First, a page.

Feb26-12, 12:54 PM
I was going through my notes on different finite difference methods and came across something I don't quite understand. I have code that will calculate an approximate solution we can call this U_nm that I define on a grid using h and dt for the change in x and time respectively. Now I have written down the global error is just
e_nm =|U_nm - u(xn,tn)|
where u(xn,tn) is the exact solution evaluated at the gird points.
From there we can calculate our rate of convergence
So naively I just assumed I could take the solution I calculate and subtract the exact solution at every point take the absolute value. However, I have written something about actually just using e_nm to calculate the initial values as well as boundary conditions and then plugging them back into the finite difference method to calculate all the grid points for all of e_nm.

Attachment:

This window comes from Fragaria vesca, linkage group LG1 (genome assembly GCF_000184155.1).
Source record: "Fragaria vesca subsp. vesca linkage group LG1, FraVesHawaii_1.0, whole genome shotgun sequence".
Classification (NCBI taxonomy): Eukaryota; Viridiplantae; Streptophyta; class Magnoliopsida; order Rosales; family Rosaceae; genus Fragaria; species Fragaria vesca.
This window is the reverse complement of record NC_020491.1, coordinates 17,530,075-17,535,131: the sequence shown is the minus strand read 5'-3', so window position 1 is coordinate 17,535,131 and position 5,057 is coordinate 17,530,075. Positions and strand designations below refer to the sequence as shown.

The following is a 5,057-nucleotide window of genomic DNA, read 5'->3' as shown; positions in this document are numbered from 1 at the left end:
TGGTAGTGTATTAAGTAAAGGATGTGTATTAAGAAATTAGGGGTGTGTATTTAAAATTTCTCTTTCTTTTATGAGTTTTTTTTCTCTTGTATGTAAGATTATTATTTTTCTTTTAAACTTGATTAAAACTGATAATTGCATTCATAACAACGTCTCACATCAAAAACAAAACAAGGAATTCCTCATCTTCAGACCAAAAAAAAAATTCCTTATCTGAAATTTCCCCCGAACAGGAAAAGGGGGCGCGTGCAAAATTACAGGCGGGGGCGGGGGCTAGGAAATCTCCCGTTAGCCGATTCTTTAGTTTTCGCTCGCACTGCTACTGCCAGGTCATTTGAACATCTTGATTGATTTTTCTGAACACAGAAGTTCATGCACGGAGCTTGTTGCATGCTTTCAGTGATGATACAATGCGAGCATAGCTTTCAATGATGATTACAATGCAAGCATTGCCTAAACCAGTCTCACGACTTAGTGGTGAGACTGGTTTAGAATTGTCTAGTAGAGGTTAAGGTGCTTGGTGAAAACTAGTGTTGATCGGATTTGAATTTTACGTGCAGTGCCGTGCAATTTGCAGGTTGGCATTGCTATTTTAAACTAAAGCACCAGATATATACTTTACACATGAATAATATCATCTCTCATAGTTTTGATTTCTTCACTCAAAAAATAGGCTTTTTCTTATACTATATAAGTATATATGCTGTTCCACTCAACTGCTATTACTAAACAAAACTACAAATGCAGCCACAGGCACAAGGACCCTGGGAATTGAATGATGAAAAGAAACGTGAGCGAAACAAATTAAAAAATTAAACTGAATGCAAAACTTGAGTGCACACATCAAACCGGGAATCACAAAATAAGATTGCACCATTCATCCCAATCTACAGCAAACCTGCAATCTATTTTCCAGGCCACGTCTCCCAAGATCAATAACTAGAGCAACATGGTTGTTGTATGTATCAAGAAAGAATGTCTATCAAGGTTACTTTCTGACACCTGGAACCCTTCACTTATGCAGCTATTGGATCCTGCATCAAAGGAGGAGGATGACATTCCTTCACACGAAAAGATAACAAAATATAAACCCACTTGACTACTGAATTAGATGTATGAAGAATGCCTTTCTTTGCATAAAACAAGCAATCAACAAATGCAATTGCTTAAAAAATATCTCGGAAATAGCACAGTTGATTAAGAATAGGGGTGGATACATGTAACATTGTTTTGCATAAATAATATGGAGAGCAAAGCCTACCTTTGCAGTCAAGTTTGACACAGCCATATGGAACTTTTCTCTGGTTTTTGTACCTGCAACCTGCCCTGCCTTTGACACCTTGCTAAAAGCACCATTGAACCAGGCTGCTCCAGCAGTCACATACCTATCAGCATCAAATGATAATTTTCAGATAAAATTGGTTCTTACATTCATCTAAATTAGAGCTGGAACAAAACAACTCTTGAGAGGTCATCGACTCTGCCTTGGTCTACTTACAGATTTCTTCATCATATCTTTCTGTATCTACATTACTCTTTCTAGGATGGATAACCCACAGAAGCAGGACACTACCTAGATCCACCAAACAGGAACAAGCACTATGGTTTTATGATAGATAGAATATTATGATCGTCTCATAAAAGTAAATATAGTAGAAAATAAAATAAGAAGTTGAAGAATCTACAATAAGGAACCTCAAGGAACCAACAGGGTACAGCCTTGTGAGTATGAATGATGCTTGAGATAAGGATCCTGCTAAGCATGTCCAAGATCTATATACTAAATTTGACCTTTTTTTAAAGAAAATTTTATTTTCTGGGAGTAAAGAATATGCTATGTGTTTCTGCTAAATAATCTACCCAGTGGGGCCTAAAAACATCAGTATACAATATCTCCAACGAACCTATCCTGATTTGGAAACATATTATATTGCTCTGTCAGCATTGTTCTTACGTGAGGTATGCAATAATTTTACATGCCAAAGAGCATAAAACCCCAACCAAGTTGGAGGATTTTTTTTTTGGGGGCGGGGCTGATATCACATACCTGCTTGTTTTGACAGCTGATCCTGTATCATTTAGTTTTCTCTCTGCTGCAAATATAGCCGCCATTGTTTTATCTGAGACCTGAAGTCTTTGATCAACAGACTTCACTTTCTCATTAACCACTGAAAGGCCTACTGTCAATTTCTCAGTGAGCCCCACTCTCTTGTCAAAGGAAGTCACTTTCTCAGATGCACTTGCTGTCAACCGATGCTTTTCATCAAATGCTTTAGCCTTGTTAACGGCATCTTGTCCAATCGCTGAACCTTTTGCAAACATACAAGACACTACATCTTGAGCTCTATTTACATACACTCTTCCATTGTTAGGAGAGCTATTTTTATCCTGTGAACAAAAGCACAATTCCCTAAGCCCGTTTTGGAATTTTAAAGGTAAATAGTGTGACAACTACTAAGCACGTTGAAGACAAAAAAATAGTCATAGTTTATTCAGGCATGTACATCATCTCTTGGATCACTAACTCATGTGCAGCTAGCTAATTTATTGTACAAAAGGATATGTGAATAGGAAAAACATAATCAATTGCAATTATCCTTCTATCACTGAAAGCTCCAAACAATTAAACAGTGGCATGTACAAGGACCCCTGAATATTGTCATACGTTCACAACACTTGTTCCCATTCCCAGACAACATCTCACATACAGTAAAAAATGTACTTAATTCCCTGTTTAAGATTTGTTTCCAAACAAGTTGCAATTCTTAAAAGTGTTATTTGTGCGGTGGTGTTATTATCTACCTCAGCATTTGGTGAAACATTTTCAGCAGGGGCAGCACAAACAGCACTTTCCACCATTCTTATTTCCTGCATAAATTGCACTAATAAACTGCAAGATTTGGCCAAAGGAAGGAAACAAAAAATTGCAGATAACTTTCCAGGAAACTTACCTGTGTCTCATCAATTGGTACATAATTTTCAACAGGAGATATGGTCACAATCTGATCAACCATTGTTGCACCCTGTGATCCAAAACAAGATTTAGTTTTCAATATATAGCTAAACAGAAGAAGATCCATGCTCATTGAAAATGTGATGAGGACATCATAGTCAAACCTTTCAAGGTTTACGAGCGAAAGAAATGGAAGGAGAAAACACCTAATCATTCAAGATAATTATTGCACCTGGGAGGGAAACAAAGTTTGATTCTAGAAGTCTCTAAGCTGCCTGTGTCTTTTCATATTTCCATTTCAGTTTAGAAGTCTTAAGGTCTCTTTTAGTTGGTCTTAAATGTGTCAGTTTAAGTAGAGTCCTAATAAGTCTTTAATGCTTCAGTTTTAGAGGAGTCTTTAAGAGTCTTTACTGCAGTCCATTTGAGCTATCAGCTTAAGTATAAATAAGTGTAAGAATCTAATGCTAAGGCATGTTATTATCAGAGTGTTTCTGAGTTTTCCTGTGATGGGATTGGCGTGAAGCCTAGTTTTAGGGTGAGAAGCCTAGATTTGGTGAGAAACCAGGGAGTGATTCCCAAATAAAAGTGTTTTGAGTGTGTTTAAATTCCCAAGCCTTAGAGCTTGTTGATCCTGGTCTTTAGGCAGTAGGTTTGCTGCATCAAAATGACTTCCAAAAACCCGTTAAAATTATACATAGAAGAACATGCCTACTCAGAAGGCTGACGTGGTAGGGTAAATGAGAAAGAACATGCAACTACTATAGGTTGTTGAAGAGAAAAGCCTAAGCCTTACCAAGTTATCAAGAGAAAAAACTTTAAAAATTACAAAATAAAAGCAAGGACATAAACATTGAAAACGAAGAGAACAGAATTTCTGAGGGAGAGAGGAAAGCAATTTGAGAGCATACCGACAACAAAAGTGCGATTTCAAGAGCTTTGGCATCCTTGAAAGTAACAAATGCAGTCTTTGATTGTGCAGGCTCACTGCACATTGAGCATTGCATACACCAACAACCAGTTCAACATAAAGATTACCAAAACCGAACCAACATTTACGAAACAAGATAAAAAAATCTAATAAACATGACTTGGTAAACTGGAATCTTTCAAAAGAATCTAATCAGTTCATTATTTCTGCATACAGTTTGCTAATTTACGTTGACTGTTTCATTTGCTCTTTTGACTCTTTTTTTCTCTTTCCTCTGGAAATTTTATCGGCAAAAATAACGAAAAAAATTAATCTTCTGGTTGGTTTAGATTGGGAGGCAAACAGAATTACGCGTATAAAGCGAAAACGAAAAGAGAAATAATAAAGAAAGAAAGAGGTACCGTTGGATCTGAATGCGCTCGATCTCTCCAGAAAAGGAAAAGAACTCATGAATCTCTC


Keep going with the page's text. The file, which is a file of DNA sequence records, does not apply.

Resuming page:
Is this correct or did I perhaps not fully understand what my instructor was saying?
(Note we are working with forward, backward and crank-nicolson methods)
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